Figure 2. Molecular versus atomic isotopic shifts for various elements.[4]

In terrestrial applications LAMIS is poised to speed up, to simplify, and to make isotopic analysis more affordable than at present, although it will remain generally less sensitive than traditional mass spectrometry. Multiple applications of LAMIS are anticipated in the nuclear power industry, medical diagnostics and therapies, forensics, carbon sequestration, ecological and agronomical studies. Several examples of the possible uses are described below to illustrate the breadth of LAMIS applicability.

Owing to its unique nuclear properties, the isotope-enriched 10B is often used in medical technology, particularly in boron neutron capture therapy (BNCT). The neutron capture cross section of 10B is six orders of magnitude higher than that of 11B and is significantly higher than that of any other material. In BNCT, neutron capture by 10B-loaded targeted drugs generates lethal radiation that damages DNA within individual malignant cells. To raise an effective dose, the tumor cells are loaded with 10B at 30—170 μg/g in tissue. Three-dimensional isotopic mapping with fine spatial resolution is necessary in boron radiochemotherapeutic cancer research. Presently, isotopic mapping at the scale of tens of microns can be obtained with laser ablation—inductively coupled plasma— mass spectrometry (LA-ICP-MS) or secondary ion mass spectrometry (SIMS), both involving large and expensive instrumentation that requires a vacuum. In contrast, LAMIS can be implemented as a fieldable device. The nominal sample quantity in LAMIS can be less than 1μg (<103 human cells, i.e. less than a cube of 10×10×10 cells), which defines the micro-sampling spatial resolving ability of LAMIS.

Natural and isotope-enriched boron is often utilized as neutron shielding and neutron absorbing materials in nuclear reactors and spent fuel storage pools. Whether borated metals are used as neutron capturers or whether boric acid is added to cooling water, the ability to measure the 10B and 11B content by LAMIS will be particularly useful for monitoring. Such monitoring can be achieved remotely, delivering a laser beam through a small window and collecting optical emission either by a telescope or a cable of optical fiber.

The application of LAMIS for localized boron isotope determination would enable the development of handheld semiconductor-based neutron sensors in which a layer of 10B-enriched boron carbide with thickness of 1.5 to 100μm is deposited on top of a regular silicon-based diode. Other neutron detection devices lined, coated, or loaded with 10B can be rapidly tested by LAMIS for isotopic and elemental composition, hetero- or homogeneity, and possible defects for the purpose of quality assessment and quality control. The same is true for the production of 10Benriched borated steel, aluminum and borobond ceramics.

Figure 3. Isotope-resolved spectra of (top) strontium monoxide (2-0 band of A→X system) and (bottom) diatomic carbon molecules 12C2, 12C13C, 13C2 (1-0; 2-1; 3-2; 4-3 band progression of d→a system) measured in laser ablation plasma using a compact echelle spectrometer EMU-65.[1]

Other considerations: Carbon isotopes are indicative of primary bio-productivity and energy cycling and are, therefore, important for the understanding of biochemistry. The biological enhancement of 12C over 13C can be up to 5%, and is measurable by LAMIS. The stable isotope 15N is often used as a marker, particularly to track the efficiency of fertilizers in agronomy. Measurement of the D/H isotopic ratio is essential in paleoclimatology, material sciences, biological and medical research — among many other areas. Deuterated scintillators are used in neutron detectors, and their analysis can be another area of LAMIS applications. Measurement of oxygen and chlorine isotopes is also feasible — which isotopes are very important in geochemical studies.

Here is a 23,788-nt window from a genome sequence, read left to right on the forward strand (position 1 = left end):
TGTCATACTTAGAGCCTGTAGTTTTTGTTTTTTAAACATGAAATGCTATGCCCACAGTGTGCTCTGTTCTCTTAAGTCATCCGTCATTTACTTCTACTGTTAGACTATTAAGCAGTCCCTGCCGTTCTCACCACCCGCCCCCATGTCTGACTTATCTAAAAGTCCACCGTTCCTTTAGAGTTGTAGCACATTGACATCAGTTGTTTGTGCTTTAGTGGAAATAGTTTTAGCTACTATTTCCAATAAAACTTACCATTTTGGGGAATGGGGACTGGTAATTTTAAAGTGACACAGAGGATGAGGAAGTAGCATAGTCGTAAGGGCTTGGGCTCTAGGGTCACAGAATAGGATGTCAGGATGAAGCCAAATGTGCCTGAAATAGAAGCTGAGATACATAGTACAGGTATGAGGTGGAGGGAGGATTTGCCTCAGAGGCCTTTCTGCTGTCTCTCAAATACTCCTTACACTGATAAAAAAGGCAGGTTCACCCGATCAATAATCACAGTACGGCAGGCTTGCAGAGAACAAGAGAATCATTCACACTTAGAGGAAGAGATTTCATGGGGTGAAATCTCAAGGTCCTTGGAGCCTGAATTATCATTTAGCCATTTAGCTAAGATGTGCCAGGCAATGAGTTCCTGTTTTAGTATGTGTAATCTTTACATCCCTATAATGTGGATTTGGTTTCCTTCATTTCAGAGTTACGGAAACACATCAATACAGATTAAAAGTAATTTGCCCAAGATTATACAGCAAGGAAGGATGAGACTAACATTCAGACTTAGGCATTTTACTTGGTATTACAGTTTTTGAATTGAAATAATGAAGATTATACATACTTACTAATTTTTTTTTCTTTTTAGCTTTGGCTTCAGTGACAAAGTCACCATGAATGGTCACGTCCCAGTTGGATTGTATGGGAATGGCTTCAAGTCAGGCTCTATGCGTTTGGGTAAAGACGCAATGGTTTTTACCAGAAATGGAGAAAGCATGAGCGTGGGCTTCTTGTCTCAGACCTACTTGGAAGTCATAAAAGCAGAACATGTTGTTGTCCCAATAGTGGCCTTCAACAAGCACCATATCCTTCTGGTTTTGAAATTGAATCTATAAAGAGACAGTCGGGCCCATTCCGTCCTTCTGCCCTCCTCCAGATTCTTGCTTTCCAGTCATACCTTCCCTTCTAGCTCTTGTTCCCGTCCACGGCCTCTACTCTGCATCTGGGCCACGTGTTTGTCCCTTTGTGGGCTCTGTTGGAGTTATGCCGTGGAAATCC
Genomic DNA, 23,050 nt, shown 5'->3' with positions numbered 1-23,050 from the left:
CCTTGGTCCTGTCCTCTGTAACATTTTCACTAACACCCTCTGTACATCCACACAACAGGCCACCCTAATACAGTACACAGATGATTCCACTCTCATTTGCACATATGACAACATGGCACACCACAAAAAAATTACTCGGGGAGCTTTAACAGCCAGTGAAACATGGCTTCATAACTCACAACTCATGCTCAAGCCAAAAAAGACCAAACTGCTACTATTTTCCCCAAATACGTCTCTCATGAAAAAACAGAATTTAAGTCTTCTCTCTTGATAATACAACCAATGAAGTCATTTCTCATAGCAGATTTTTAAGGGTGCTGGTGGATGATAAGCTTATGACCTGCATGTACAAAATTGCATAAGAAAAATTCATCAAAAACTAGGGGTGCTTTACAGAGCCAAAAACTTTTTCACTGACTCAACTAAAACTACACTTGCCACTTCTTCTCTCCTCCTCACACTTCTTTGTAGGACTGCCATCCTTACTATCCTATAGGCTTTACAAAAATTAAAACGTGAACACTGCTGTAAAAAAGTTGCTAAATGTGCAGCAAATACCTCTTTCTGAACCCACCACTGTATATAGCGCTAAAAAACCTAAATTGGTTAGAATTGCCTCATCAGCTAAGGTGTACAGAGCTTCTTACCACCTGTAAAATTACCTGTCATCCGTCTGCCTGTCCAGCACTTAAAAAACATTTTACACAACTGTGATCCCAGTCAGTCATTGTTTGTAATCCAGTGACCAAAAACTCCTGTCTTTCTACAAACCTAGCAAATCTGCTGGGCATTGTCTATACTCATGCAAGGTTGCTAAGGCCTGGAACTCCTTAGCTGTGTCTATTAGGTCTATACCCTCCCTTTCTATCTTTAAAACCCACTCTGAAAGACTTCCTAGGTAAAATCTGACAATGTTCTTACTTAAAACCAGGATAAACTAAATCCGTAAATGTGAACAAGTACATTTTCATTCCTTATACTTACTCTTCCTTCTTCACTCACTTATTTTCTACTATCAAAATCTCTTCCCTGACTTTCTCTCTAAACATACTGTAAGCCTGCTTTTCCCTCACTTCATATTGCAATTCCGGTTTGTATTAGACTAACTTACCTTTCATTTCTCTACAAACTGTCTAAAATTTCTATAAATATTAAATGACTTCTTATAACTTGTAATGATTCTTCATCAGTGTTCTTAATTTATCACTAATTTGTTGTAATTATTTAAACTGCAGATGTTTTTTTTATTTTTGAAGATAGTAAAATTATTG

Applied Spectra has developed a prototype LIBS instrument for standoff measurements at a distance of 30 meters, and also has participated in 50-meter standoff measurements using LIBS in the field.[6] NASA’s ChemCam can measure LIBS spectra from 7 meters away. Similar standoff distances should be possible for isotopic analysis using LAMIS.

This article was written by Alexander Bolíshakov, Senior Scientist at Applied Spectra, Inc. (Fremont, CA). For more information, please contact Dr. Bo Tshakov at This email address is being protected from spambots. You need JavaScript enabled to view it. or visit http://info.hotims.com/40439-200.

References

  1. A.A. Bol’shakov, X. Mao, C.P. McKay, R.E. Russo, “Laser ablation — optical cavity isotopic spectrometer for Mars rovers “ — Proc. SPIE, v. 8385, paper 83850C (2012).
  2. X. Mao, A.A. Bol’shakov, I. Choi, C.P. McKay, D.L. Perry, O. Sorkhabi, R.E. Russo, “Laser Ablation Molecular Isotopic Spectrometry: Strontium and its isotopes” — Spectrochim. Acta Part B, 66, 767-775
  3. X. Mao, A.A. Bol’shakov, D.L. Perry, O. Sorkhabi, R.E. Russo, “Laser Ablation Molecular Isotopic Spectrometry: Parameter influence on boron isotope measurements” — Spectrochim. Acta Part B, 66, 604-609 (2011).
  4. R.E. Russo, A.A. Bol’shakov, X. Mao, C.P. McKay, D.L. Perry, O. Sorkhabi, “Laser Ablation Molecular Isotopic Spectrometry” — Spectrochim. Acta Part B, 66, 99-104
  5. L.A. King, I.B. Gornushkin, D. Pappas, B.W. Smith, J.D. Winefordner, “Rubidium isotope measurements in solid samples by laser ablation-laser atomic absorption spectroscopy” — Spectrochim. Acta Part B, 54, 1771—1781 (1999).
  6. A.A. Bol’shakov, J.H. Yoo, C. Liu, J.R. Plumer, R.E. Russo, “Laser-Induced Breakdown Spectroscopy in industrial and security applications” — Appl. Opt., 49, C132-C142 (2010).